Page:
• Incorporate red flags from sources such as:

    • Incidents of identity theft experienced by the CU

    • Methods of identity theft the CU has identified that reflects changes in identity theft risk

    • Applicable supervisory guidance

  • Must consider nature of credit union’s business and types of identity theft might be subject to


Detecting red flags

Detecting Red Flags

Credit union must detect red flags that are incorporated into the program.

  • Opening new accounts: look to CIP rules that CU already has in place-verify identity of person opening account

  • Existing accounts: authenticate customers, monitor transactions, and verify change of address requests


Bhfcu credit union s detection procedures

BHFCU Credit Union’s Detection Procedures

  • BHFCU Credit union utilizes account checklists to detect red flags at account opening

  • A separate checklist is available for credit cards, loans and lines of credit, and deposit accounts

  • Staff should complete the checklist when any possible red flag is detected

  • If any red flags are indicated on the checklist, staff should refer to the Red Flag Procedures to determine the credit union’s response

  • The Training Coordinator shall receive a completed copy of the checklist when a red flag has been detected


Responding to red flags

Responding to Red Flags

  • Policies and procedures to respond to red flags to prevent and mitigate identity theft

  • Response is based on risk

  • Procedures for response include:

    • Assessment of whether red flags detected evidence a risk of identity theft; document reasonable basis for conclusion

    • Consideration of aggravating factors that may heighten the risk of identity theft


Bhfcu s responses

BHFCU’s Responses

  • BHFCU’s Red Flag Procedures detail responses for red flags

  • The response will depend on the circumstances

  • Management should be contacted if the staff member concludes that the account should not be opened based on the red flag

  • If staff is unsure how to respond to the red flag, the Training Coordinator shall be contacted


Response to a significant incident

Response to a Significant Incident

  • A significant incident and the credit union’s response shall be documented in the designated logbook.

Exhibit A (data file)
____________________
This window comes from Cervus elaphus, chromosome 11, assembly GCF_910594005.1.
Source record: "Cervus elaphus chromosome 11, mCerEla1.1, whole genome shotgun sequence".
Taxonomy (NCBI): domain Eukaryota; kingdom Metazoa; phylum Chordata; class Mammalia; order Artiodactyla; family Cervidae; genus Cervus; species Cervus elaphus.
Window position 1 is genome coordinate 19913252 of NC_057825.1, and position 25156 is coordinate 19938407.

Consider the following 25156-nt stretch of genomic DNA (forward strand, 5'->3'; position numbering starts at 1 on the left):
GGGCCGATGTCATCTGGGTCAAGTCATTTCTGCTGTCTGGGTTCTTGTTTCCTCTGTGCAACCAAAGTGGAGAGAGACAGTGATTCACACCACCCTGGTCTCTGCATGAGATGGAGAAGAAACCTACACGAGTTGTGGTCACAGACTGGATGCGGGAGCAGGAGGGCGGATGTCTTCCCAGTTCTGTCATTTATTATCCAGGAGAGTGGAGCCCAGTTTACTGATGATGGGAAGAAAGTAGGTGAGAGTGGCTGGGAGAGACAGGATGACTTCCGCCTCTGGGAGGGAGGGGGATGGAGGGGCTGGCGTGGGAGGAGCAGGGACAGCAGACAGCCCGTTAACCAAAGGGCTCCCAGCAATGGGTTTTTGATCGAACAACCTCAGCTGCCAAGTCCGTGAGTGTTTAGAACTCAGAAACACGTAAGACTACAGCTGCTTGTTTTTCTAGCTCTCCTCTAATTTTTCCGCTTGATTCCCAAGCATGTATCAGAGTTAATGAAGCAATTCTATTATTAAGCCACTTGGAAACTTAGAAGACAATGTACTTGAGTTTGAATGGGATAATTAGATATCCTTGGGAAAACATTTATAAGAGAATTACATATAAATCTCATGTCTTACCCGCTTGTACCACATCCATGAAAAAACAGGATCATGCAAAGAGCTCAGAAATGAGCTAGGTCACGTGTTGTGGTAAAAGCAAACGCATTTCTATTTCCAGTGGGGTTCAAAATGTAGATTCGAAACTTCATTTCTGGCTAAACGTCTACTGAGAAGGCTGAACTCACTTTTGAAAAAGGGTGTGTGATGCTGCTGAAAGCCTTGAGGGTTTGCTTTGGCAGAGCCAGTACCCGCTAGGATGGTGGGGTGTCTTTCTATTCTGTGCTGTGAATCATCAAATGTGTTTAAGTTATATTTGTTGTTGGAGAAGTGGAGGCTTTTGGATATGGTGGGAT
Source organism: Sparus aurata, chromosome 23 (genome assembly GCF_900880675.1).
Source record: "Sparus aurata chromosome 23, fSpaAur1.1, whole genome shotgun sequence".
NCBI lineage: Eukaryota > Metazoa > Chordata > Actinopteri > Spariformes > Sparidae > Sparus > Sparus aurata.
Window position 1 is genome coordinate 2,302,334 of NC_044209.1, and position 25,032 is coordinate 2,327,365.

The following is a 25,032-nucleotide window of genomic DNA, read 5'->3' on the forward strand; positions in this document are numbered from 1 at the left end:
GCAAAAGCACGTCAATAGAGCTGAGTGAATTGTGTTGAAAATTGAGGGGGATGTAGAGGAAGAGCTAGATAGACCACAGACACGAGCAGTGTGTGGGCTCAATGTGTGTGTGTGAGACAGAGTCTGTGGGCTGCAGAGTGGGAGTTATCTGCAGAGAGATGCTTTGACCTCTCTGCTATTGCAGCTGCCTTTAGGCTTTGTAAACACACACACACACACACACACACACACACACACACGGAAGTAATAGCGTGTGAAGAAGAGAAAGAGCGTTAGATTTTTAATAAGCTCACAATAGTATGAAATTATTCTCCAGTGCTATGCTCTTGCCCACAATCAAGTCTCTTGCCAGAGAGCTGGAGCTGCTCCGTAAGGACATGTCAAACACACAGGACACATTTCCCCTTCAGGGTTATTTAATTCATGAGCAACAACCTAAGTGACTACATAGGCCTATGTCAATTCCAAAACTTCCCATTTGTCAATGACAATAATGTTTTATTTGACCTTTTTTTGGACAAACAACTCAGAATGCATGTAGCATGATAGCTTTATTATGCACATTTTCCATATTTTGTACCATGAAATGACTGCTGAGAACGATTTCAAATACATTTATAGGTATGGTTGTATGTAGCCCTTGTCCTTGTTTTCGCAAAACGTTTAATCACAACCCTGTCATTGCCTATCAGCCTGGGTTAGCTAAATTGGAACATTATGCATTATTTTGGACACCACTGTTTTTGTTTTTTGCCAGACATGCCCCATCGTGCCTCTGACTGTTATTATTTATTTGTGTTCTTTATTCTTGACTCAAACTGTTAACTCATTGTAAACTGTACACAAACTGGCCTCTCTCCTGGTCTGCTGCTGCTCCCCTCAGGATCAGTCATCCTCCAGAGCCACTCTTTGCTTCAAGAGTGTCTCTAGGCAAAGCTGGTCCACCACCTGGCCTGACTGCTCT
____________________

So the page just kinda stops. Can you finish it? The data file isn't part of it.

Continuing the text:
• The credit union Training Coordinator shall determine when the incident warrants documentation in the logbook.

  • The logbook should only contain incidents that are likely to or did have a major effect on the credit union or the member.

  • The logbook should provide the Board with a meaningful compilation of significant red flag incidents.


Updating the program

Updating the Program

  • The credit union will update the program periodically depending on:

    • The experiences of the CU with identity theft

    • Changes in methods of identity theft

    • Changes in methods to detect, prevent, and mitigate identity theft

    • Changes in the types of accounts offered

    • Changes in the structure of the CU, including mergers or service provider arrangements


Fact act change of address and address discrepancies

FACT Act Change of Address and Address Discrepancies


Change of address

Change of Address

  • The credit union may not issue an additional or replacement debit or credit card if a request is received during at least the first 30 days after receiving notification of a change of address for that account, unless the credit union assesses the validity of the change of address request.

  • Working on a warning in Symitar and a letter in Connections to help with this.


Validating change of address request

Validating Change of Address Request

  • To determine the validity of the request, the credit union must:

    • Notify the cardholder of the request at the cardholder’s former address or by any other means of communication previously agreed to, and provide the cardholder with a means to promptly report an incorrect address; or

    • Use other means of evaluating the validity of the address change, in accordance with the credit union’s policies and procedures outlined in its Red Flag Program.

  • Any written or electronic notice must be clear and conspicuous and provided separately from the CU’s regular correspondence with the cardholder


Consumer reports address discrepancies

Consumer Reports Address Discrepancies

  • If the credit union receives a notice of address discrepancy, it must form a reasonable belief that the consumer report relates to the person for whom it was requested

  • Can form reasonable belief by comparing CRA information with

    • CIP information

    • Information in application, change of address notification, account record or retained CIP documentation

    • Information from 3rd party sources

    • The consumer

  • If can’t form reasonable belief, don’t use the report


Address policy changes

Address Policy Changes

  • We will no longer accept post office returns for address changes

  • If a card request is received in the first 30 days after an address change on the account, we must assess the validity of the change before ordering the card.

  • Members will be receiving a generated letter stating that there has been an address change on the account and to contact the CU if they didn’t request the change.


Thank you

Thank you!

  • We can help secure our members’ identities by doing these steps.

  • Questions? Contact me anytime.